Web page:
Writing for the Internet is a huge change from static documentation. To be effective, it offers an interactive conversation with the visitor. While maintaining this conversation may require more time and attention, the payoff can be satisfied and repeat visitors. There is no more writing, publishing and walking away, like in traditional documentation. The Internet makes the visitor an active participant. This means that to retain visitors and keep them coming back, we have to give them a reason to want to participate in the conversation.
By “thinking information, not documentation,” (102), we create dialog with the visitor. Traditional documentation placed the onus on the recipient as to whether they read it, or not. Often times, documentation is referred to only in small bits, rather than by reading the information presented from start to finish. Similarly, creating conversations in web sites allows the host to present information in useful bits that encourage the visitor to participate. It places the responsibility on the host to engage the visitor. We can engage visitors when we “don’t hog the conversation” like in documentation, but rather we offer the “right information in the right amount.” (102)
Redish identifies seven ways to create conversations and satisfying interactions with visitors. These ways include: (1) identifying the questions people ask when they visit a site. (2) Identify and dividing by the topic or task that creates the reason for a visit. (3) Divide the site by product type. Make sure there is enough information, without overwhelming the visitor or conversation. (4) Make sure the information type keeps the conversation moving forward, and that it the site is divided by information type. (5) Identify the different types of people who are visiting and place information according to people types. (6) When necessary, divide information by life events or life stages, in order to provide the right information for the right visitor. (7) And, if there are steps to accomplishing a task, clearly identify the time or sequence for visitors. Don’t make them guess.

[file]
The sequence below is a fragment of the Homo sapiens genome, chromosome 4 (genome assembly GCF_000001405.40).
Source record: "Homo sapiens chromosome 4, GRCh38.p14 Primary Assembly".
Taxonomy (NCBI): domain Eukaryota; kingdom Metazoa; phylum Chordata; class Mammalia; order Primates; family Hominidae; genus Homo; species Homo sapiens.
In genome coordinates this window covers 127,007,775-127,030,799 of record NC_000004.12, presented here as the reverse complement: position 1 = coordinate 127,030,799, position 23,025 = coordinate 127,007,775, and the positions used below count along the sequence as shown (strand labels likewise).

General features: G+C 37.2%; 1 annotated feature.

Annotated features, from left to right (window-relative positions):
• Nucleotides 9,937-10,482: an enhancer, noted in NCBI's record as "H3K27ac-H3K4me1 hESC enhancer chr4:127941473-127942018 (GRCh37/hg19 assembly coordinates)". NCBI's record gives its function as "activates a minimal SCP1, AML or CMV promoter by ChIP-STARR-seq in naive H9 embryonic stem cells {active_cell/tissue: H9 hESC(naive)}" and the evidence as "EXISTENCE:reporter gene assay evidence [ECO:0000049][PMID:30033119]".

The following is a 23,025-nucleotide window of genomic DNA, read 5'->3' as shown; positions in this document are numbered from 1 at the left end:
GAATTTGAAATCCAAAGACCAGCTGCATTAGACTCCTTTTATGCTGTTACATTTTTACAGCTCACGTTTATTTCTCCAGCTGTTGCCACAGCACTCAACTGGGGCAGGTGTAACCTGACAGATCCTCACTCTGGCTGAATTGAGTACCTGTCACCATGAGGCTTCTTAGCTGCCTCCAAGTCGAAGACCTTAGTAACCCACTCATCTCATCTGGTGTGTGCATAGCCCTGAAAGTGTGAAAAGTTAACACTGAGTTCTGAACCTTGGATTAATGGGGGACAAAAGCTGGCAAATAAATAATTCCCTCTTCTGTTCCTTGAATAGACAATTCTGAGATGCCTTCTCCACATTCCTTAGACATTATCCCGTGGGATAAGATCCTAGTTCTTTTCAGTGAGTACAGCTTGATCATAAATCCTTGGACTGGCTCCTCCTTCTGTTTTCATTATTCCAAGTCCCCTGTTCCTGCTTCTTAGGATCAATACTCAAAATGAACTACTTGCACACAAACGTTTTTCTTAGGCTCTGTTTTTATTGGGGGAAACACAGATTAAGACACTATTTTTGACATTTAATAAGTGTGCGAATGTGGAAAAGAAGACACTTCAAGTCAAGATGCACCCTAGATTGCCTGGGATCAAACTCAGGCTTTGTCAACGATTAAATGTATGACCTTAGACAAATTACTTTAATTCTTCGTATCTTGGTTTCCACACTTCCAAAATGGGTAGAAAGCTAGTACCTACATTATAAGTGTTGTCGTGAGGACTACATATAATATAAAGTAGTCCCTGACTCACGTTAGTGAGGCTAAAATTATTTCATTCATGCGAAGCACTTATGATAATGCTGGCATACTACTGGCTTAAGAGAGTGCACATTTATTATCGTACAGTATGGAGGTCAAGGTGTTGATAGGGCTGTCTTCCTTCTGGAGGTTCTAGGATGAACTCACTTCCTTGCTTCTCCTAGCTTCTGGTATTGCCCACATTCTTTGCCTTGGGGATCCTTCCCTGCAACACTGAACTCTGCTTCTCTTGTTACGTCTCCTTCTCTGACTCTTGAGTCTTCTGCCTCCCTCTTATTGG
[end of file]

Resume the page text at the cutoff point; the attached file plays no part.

Finally, we need to know “how much to put on one web page” (113) This can be identified by answering the questions: “What does the site visitor want? How long is the page? What’s the download time? How much do people want to print? And, how do I adjust for small screens and social media?” (113) Use PDFs sparingly and with good reason (119), but only when appropriate. By answering those questions and providing information with a purpose, we successfully create a conversation with visitors that encourages them to stay and return.